On April 25, 2014, Wisconsin joined the growing number of states enacting laws to control bad-faith assertions of patent rights. Such legislation has been at least proposed in the U.S. Congress and in fully half of the fifty states, and passed into law in about one third of states. While the laws vary state by state, Wisconsin’s statute generally aligns with the common themes of most states and the federal proposals.
Wisconsin Statute § 100.197 imposes requirements on notifications seeking to enforce or assert rights in a grant-ed or pending patent. The statute seeks to control bad faith assertions and provide protection for the “targets” of such notifications by requiring sufficient information to fairly respond. The notification requirements apply to (almost) anyone providing such notice to anyone meeting the definition of “target.” Anyone receiving a patent no-tice and meeting one of the following is considered a “target”:
In addition, a party is defined as a “target” if the notice is sent to a customer of that party, rather than to them directly. Thus, for Wisconsin companies or those having their principal place of business in Wisconsin, the statute applies to notices received directly or by customers. Likewise, the statute applies to notifications sent on a company’s behalf to such a target.
Patent Notification Requirements
The statute requires that a patent notification may not contain any false, misleading, or deceptive information, and shall contain the following specific information:
Essentially, the statute requires an asserting party to demonstrate the due diligence of a good-faith assertion in any notice. If this required information is not included in an initial notification, the notifying party must provide it within 30 days of notification from the target that the notification is incomplete.
Reflecting the fact that the statute was aimed at curtailing harassment from non-practicing entities or “trolls,” the statute exempts from the notification requirements cer-tain medical or research institutions that the legislature concluded did not require the additional notification bur-dens:
Note, however, that there is no general exception for notifying parties that are practicing their relevant patents.
Enforcement and Remedies
TThe statute also expressly provides for enforcement of the law and remedies for targets and other aggrieved parties. Wisconsin, like the most states with similar laws, empowers the Attorney General to investigate alleged violations of the patent notification requirements if the notifying party has failed to provide the required information when requested by the target. The AG is further empowered to restrain a wrongfully asserting party by temporary or permanent injunction and may also impose forfeitures of up to $50,000 per violation.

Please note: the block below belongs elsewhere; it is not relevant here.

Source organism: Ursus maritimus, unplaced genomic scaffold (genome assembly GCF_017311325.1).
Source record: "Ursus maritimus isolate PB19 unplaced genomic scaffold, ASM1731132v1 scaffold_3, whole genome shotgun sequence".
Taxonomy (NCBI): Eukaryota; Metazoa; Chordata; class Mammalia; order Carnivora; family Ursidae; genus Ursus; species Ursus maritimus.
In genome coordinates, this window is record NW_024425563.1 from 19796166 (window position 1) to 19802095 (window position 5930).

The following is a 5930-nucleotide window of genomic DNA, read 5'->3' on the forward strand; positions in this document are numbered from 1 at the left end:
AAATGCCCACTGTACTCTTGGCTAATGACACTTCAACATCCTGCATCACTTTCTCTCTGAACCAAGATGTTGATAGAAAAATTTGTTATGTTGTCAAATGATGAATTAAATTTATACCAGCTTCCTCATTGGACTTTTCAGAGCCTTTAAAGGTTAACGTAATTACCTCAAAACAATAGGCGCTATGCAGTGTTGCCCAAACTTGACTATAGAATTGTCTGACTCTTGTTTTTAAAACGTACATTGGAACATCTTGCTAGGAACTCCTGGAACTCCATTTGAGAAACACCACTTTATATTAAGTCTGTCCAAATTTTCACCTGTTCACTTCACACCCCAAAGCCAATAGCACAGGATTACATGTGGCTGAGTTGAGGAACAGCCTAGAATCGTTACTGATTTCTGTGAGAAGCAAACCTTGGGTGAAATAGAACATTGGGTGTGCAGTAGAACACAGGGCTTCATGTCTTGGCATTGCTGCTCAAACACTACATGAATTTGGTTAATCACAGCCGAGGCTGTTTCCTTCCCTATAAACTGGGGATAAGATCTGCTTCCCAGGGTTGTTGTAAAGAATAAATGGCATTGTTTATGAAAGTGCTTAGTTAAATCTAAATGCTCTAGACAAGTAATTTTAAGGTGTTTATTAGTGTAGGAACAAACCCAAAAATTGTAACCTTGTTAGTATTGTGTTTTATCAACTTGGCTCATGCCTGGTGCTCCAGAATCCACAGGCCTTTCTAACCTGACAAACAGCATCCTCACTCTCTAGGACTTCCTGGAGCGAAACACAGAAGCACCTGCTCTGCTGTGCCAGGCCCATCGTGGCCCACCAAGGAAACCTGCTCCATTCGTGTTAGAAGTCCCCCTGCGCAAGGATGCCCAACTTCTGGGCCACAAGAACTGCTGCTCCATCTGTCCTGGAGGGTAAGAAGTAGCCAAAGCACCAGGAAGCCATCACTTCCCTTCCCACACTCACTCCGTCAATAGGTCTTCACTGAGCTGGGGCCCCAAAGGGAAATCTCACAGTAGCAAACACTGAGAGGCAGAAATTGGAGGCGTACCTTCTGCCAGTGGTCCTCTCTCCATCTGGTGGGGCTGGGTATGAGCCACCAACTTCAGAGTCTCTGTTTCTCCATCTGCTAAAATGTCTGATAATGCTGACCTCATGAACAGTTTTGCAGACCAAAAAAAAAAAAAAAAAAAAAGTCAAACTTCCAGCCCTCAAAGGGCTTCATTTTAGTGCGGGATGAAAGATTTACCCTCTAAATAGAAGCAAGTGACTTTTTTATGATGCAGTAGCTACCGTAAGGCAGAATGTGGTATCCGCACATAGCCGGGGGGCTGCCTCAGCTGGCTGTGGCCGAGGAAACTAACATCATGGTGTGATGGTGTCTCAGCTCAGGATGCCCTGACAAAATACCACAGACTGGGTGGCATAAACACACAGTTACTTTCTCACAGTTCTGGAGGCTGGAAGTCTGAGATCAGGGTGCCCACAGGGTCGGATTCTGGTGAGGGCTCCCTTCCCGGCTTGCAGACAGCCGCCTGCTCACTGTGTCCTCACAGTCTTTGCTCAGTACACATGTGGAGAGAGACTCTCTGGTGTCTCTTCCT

In addition, targets and other aggrieved parties may bring actions to compel additional information from the asserting party, to impose temporary or permanent injunctions, or to seek appropriate damages. Damages may include costs, reasonable attorney’s fees, and punitive damages up to the greater of $50,000 or three times the aggregate amount awarded.
These potential consequences are intended to encourage a good-faith asserting party to provide the required information upon demand, which is certain to have a lower cost and burden than the potential cost of noncompliance, and curtail notifications when the required information would reveal that the assertion is unsupported and not made in good faith.
In celebration of our 75th anniversary, we will be hosting a networking and cocktails event at Cuvée on Thurs., Oct. 16, 2014 from 5-7pm. Please join us at this networking event to celebrate our firm's past and connect with other area professionals. Light appetizers and cocktails will be served. Click here to register for the event. If you have any questions, please contact Marie Mikolainis.
On July 21, 2014, Kevin Spexarth joined Andrus Intellectual Property Law’s Milwaukee office as an associate after graduating from Marquette University Law School. Prior to joining Andrus, Kevin partnered with in-house patent practitioners at the Right-Hite Holding Corporation and the Brady Corporation.
Benjamin Imhoff was selected to the Harmonization of Trademark Law and Practice Committee of the International Trademark Association (INTA). During the two-year term, the committee will produce a classification guide for owners expanding their marks internationally.
On June 24, 2014, the U.S. Court of Appeals for the Seventh Circuit issued a decision upholding an Eastern District of Wisconsin decision granting more than $500,000 in damages to Andrus' client C&N Corporation (doing business as Door Peninsula Winery) in a trademark infringement case. Andrus attorneys Aaron Olejniczak, Chris Liro, and Chris Scherer represented DPW throughout this case.
In the 2014 Acquisition International Magazine Intellectual Property Awards, Andrus was named the Wisconsin IP Law Firm of the Year. Voted for by a worldwide network of professionals, advisers, clients, peers and business insiders, the Acquisition International Magazine Intellectual Property Awards celebrate the individuals and firms involved in driving the intellectual property field and thus playing a vital role in advancing innovation.
Chris Liro became a member of the Board of the Sate Bar of Wisconsin's Intellectual Property and Technology Law Section on July 1, 2014. The Section provides opportunities for attorneys to network with other legal professionals, participate in continuing legal education seminars and engage in other professional development opportunities.